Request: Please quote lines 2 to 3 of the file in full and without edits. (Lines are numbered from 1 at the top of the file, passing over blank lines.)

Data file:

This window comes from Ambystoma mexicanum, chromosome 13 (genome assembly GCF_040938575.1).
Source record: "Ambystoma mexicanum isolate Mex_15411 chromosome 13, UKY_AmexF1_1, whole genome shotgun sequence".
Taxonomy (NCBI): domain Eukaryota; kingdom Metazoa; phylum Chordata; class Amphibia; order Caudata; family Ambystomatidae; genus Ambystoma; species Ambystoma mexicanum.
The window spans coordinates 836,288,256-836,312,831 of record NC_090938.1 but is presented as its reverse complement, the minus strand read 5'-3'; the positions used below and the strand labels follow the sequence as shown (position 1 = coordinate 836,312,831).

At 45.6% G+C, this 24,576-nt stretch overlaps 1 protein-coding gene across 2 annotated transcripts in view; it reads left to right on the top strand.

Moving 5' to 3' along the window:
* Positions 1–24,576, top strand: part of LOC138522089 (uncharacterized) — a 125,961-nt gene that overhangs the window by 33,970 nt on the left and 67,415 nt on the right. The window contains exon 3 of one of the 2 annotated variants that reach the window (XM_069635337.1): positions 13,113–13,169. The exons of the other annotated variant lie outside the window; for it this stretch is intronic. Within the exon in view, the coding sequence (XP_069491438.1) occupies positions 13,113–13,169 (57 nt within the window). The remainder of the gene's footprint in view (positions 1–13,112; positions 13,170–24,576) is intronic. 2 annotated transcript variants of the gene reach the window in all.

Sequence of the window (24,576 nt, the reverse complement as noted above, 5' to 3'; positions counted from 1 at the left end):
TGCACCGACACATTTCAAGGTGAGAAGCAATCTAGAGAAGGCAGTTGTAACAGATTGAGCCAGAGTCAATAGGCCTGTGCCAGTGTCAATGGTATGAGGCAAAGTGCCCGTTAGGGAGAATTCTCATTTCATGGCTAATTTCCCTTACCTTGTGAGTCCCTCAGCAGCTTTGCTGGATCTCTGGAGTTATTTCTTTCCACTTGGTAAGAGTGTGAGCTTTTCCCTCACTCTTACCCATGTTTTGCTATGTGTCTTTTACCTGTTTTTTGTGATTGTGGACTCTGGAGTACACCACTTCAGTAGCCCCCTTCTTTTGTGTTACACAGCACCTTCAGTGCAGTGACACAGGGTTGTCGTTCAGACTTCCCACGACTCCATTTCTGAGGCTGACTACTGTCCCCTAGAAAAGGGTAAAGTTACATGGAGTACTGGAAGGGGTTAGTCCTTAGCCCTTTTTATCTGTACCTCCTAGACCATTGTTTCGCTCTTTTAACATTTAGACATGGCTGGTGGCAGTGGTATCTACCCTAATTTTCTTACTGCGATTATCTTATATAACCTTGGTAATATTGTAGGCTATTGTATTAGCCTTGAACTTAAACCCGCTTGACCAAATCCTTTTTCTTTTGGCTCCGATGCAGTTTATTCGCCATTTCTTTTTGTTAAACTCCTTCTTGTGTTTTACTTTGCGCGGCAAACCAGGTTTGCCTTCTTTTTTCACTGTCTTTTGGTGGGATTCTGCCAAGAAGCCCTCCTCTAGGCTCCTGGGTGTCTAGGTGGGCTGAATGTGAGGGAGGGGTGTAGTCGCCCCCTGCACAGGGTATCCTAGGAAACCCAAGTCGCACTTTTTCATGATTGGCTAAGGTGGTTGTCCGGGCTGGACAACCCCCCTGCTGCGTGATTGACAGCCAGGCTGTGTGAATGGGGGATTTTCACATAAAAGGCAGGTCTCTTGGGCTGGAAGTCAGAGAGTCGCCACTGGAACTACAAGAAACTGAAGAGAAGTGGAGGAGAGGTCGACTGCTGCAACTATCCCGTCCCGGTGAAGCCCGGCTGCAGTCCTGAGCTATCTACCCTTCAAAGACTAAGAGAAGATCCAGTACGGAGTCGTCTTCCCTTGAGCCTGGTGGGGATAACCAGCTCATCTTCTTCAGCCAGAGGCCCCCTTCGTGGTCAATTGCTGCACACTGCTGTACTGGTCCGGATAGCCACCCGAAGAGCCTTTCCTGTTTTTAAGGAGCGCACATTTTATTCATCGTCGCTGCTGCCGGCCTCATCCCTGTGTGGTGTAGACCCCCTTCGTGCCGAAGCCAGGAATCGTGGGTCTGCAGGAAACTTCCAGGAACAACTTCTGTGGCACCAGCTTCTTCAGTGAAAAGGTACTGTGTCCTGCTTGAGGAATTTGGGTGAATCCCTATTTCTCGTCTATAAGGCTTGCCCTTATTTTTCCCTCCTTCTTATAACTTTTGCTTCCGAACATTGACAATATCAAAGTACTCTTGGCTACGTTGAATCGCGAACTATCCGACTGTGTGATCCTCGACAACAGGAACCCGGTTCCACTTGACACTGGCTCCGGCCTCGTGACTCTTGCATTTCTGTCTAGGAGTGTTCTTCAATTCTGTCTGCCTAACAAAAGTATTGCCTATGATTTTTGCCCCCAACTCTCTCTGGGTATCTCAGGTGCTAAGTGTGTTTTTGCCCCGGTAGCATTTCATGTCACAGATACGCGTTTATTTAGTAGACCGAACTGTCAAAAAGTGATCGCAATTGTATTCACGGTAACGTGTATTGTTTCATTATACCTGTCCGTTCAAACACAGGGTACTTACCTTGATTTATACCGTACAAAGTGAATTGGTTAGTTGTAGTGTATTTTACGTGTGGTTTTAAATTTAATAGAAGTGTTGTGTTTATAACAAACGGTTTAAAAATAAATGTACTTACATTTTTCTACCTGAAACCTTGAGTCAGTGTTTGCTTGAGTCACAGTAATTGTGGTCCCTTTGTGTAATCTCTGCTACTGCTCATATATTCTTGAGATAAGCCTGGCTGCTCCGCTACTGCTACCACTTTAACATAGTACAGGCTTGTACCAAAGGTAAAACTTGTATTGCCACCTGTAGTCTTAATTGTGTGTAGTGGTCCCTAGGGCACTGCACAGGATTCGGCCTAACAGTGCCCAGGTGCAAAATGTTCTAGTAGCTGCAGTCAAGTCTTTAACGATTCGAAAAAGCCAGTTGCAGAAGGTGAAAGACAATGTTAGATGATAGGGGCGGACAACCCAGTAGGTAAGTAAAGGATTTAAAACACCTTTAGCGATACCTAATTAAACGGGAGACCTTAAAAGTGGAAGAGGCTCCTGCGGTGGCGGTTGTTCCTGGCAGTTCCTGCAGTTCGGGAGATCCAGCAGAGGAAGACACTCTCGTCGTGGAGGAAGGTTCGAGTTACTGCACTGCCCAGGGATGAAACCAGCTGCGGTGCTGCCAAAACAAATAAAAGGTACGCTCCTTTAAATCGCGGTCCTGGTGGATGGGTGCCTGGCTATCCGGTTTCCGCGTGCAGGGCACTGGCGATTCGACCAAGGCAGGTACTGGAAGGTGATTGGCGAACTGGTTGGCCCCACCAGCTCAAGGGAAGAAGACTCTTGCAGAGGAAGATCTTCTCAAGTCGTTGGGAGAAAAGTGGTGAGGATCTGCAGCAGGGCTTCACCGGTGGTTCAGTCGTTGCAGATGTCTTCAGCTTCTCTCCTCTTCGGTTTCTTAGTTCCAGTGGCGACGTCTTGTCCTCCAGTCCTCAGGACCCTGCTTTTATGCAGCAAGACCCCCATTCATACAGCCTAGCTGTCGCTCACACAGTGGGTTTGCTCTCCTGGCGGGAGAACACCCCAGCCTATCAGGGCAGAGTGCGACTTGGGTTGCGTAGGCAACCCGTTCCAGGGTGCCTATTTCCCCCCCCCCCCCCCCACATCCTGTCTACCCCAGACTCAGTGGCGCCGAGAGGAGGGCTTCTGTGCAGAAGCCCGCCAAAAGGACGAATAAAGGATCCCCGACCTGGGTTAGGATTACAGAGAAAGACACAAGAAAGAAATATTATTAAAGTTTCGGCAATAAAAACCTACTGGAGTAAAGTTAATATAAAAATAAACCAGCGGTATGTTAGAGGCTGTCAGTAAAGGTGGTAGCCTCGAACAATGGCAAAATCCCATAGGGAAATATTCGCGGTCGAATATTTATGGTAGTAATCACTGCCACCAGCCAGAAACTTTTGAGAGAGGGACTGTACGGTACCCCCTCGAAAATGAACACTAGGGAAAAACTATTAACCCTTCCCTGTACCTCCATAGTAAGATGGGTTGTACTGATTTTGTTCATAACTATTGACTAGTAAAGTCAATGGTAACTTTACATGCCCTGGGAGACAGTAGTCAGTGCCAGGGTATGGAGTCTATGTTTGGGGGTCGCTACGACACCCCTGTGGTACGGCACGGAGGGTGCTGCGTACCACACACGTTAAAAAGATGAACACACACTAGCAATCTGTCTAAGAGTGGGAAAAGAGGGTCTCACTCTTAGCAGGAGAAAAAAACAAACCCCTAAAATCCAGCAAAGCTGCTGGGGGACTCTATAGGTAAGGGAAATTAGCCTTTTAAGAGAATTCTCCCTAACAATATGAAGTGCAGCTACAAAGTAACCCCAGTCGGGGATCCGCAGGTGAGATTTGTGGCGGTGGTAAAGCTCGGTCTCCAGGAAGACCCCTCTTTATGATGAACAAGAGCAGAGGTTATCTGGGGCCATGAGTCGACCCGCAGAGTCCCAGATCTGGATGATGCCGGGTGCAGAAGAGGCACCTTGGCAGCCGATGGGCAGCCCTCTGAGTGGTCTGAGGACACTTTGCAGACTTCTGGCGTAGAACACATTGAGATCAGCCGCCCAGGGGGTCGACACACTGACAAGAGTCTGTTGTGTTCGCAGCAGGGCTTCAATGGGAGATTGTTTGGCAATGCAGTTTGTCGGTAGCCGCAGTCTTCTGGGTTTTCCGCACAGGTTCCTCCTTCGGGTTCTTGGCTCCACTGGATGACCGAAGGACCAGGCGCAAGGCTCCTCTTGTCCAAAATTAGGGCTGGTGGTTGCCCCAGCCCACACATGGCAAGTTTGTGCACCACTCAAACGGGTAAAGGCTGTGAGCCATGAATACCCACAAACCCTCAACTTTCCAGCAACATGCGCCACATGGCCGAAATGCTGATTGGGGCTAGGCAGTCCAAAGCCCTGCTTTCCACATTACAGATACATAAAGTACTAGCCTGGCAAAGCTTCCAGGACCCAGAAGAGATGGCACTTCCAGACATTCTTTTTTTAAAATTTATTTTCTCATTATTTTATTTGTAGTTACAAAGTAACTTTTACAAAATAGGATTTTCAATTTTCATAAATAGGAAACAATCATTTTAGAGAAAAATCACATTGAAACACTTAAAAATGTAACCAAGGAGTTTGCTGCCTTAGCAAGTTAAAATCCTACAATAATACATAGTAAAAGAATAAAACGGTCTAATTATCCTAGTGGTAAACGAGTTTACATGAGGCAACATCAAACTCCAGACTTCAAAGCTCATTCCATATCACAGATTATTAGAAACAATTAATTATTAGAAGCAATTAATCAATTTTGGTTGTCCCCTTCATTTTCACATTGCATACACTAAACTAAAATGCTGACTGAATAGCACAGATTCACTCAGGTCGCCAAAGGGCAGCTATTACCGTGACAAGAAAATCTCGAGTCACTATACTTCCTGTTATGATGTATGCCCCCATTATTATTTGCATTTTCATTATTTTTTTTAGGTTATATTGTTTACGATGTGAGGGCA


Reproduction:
Source record: "Ambystoma mexicanum isolate Mex_15411 chromosome 13, UKY_AmexF1_1, whole genome shotgun sequence".
Taxonomy (NCBI): domain Eukaryota; kingdom Metazoa; phylum Chordata; class Amphibia; order Caudata; family Ambystomatidae; genus Ambystoma; species Ambystoma mexicanum.